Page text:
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Mass. bill would limit claims investigations, require insurers to make loan payments

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A committee of the Massachusetts Legislature has held a hearing on a bill that would limit the amount of time insurance companies have to investigate the cause of a loss, and would require the insurer to make payments for the vehicle while the investigation is ongoing.

The bill, H.1151, filed by state Rep. Joseph D. McKenna, a Republican representing the 18th Worcester district, would amend existing state law by adding a requirement that any investigations into the cause of a loss be concluded within 30 days of the occurrence of the event that caused the loss.

In addition, the investigating insurance company would be required to make any premium payments due to the financial institution holding title to the vehicle during the course of its investigation. If the loss were determined to be fraudulent, the insurance company would be allowed to recover those payments from its insured.

Violations would be punishable by a fine of up to $10,000, to be determined by the state’s commissioner of insurance.

Testifying before the Joint Committee on Financial Services on Oct. 20, McKenna said the bill “ensures that someone who has lost the use of their vehicle isn’t triple impacted by having to continue to pay insurance premiums as well as car payments on a vehicle that they no longer have.”

McKenna said he filed the bill after learning of an incident involving his aide. The aide’s car, a Toyota Rav4, burst into flames in her driveway, as a result of what was later determined to be faulty wiring in the car’s heated seats.

“The insurance company said, ‘Well, your car burned down in your driveway. That looks suspicious, we’re going to open an investigation.’ So they conducted an investigation. Understandable,” McKenna said.

“However, during the course of the investigation, there was an unknown timeframe. And she had to continue paying insurance premiums as well as the principal on that car which she no longer had the use of.”

“So what this bill does is it shifts the burden of the continuing premiums to the lender to the insurance agency that is conducting the investigation, with the caveat that if they do find that fraud occurred, they have the ability to to reclaim all of those foregone premiums and payments from the fraudulent owner,” he said.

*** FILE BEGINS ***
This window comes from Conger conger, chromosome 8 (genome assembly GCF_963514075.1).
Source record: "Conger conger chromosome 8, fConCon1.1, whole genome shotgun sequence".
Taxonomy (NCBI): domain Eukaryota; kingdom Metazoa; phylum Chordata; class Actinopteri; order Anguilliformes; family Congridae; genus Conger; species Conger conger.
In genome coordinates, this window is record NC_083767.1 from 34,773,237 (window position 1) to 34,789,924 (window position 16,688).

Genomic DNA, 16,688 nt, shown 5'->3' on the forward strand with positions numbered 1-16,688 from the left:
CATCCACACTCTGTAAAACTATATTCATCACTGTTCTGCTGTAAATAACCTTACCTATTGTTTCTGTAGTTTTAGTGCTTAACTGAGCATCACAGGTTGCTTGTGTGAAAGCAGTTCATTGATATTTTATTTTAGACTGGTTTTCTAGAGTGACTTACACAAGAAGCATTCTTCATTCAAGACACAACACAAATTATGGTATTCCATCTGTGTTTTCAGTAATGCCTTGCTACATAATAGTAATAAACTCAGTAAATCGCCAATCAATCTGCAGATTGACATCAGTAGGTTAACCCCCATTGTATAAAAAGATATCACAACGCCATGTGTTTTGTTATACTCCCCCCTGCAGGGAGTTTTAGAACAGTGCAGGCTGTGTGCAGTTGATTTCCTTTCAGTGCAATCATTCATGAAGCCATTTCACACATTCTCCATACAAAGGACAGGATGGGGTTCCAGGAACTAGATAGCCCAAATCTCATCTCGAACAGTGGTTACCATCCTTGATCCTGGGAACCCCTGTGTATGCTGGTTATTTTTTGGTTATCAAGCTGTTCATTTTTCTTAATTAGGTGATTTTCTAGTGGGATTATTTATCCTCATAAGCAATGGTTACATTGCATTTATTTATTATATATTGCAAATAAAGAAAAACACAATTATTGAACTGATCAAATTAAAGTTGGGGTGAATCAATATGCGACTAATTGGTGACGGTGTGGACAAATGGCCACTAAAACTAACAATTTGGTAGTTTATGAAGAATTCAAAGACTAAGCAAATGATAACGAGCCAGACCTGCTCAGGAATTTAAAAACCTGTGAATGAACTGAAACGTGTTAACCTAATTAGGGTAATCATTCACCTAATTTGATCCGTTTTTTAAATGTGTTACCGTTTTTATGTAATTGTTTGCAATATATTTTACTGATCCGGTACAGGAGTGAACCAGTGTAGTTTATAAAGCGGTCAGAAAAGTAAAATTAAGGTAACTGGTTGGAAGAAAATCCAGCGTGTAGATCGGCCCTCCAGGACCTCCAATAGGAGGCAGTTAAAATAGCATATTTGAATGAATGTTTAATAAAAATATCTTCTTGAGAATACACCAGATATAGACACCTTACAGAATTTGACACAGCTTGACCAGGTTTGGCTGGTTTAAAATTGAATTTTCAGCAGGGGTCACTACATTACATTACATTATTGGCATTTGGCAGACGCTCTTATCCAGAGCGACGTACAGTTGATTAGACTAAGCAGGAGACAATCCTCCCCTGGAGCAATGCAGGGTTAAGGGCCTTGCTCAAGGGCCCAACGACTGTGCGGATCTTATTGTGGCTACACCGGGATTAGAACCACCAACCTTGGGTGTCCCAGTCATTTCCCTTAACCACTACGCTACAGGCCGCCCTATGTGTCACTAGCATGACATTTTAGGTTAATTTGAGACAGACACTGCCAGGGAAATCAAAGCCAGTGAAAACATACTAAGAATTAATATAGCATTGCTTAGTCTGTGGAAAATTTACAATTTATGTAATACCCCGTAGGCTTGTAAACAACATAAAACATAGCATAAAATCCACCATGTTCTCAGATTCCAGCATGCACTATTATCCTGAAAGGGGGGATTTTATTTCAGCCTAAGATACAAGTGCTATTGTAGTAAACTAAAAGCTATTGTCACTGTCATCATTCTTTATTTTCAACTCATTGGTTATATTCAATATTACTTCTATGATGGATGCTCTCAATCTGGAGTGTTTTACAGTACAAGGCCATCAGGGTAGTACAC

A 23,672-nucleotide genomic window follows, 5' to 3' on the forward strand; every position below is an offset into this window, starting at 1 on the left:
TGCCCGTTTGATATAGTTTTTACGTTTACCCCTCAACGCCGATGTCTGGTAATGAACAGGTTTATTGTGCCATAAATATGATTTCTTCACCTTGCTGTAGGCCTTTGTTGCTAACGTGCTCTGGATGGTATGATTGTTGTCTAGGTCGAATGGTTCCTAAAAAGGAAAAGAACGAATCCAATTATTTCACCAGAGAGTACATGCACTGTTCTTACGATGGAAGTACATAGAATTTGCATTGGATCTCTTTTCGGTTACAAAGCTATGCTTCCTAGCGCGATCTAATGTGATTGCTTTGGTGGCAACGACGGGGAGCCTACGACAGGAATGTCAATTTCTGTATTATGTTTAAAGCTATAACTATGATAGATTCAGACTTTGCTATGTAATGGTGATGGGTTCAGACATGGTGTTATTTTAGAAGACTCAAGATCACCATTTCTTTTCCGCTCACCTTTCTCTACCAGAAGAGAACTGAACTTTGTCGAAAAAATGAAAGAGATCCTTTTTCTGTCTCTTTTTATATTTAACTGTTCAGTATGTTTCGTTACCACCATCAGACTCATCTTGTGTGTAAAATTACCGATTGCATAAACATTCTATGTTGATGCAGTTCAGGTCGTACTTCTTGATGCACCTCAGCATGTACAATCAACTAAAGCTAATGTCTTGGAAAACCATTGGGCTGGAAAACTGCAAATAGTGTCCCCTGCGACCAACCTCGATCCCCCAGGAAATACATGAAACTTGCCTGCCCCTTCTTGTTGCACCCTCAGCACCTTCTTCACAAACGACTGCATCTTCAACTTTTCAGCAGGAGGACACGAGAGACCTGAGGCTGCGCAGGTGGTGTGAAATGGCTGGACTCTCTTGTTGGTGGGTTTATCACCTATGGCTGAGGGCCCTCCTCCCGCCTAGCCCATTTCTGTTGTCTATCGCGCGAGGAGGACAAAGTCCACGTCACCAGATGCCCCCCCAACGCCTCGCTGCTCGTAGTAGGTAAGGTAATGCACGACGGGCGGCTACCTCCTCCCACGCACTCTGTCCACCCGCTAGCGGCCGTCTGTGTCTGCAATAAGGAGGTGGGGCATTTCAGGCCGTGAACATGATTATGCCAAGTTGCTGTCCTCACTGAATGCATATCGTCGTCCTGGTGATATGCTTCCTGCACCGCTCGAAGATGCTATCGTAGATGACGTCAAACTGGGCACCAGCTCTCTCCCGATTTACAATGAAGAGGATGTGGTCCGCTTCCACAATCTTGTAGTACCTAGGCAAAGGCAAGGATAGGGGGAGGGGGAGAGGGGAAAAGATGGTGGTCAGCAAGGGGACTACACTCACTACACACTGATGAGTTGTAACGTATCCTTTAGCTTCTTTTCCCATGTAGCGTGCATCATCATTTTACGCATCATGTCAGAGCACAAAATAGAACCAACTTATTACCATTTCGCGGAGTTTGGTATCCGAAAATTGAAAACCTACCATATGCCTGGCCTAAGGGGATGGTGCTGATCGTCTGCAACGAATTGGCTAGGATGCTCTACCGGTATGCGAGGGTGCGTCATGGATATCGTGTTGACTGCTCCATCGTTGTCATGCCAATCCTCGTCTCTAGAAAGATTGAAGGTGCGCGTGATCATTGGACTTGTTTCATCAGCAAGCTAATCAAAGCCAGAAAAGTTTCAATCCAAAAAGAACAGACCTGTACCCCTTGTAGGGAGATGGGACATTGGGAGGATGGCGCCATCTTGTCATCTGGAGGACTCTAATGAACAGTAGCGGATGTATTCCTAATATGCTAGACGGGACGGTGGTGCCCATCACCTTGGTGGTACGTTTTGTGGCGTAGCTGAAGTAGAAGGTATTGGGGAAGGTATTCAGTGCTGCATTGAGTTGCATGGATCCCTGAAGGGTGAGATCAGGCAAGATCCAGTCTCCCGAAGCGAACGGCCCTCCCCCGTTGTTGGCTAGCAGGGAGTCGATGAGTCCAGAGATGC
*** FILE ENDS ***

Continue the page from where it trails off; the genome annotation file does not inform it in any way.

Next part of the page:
In written testimony in support of the bill, the aide, Lori Joubert, said that after the fire, she filed a claim, rented a car and cooperated fully with an insurance adjuster.

“A few days later I received a call from Mapfre/Commerce Insurance and the adjuster asked me to state my name and informed me that the call was being recorded. The next words out of her mouth were why did you do it. I was shocked, and asked do what? She then informed me that we were under investigation. I stated that we would cooperate as we had nothing to hide,” Joubert wrote.

She said she was informed that her rental car would no longer be covered under her insurance. When she said that she and her husband owed payments on the Rav4, “I was informed that I needed to keep paying on a vehicle I no longer had. I then asked if we could take the car off the policy and not have to pay for the policy. I was then told that they policy would need to stay in effect and we need to keep paying insurance on a car that we no longer had.”

She and her husband paid for an attorney out of pocket. “We were late on two car payments and our credit was adversely affected. Not to mention the stress and the uncertainty of dealing with an insurance adjuster who kept delaying our claim,” she wrote.

Three months later, the claim was settled. “Toyota was paid off, we did not receive any of the of the payments made out of pocket retroactive, we did not receive any refund on the insurance and we did not receive reimbursement on the attorney fees,” she wrote.

“I’m not arguing that she should not have been investigated,” McKenna told Repairer Driven News. “But she had to pay her car payments and her insurance payments. It became a really, really tough financial burden for her.”

McKenna said he believed the legislation would create a financial incentive for insurers to complete their investigations in a timely manner. He said that the 30-day window “feels reasonable,” but said he would welcome views to the contrary from the insurance industry.

He acknowledged that “there’s many issues to be discussed with this,” and that he had not raised the issue with his aide’s insurer, or with industry representatives. “I certainly look forward to having those conversations, and to working with the committee on this bill to make sure that we address any unintended consequences.”

McKenna told RDN that he has so far received no response from the insurance industry to his bill.


Lead image: The Massachusetts State House in Boston. (jorgeantonio/iStockphoto)

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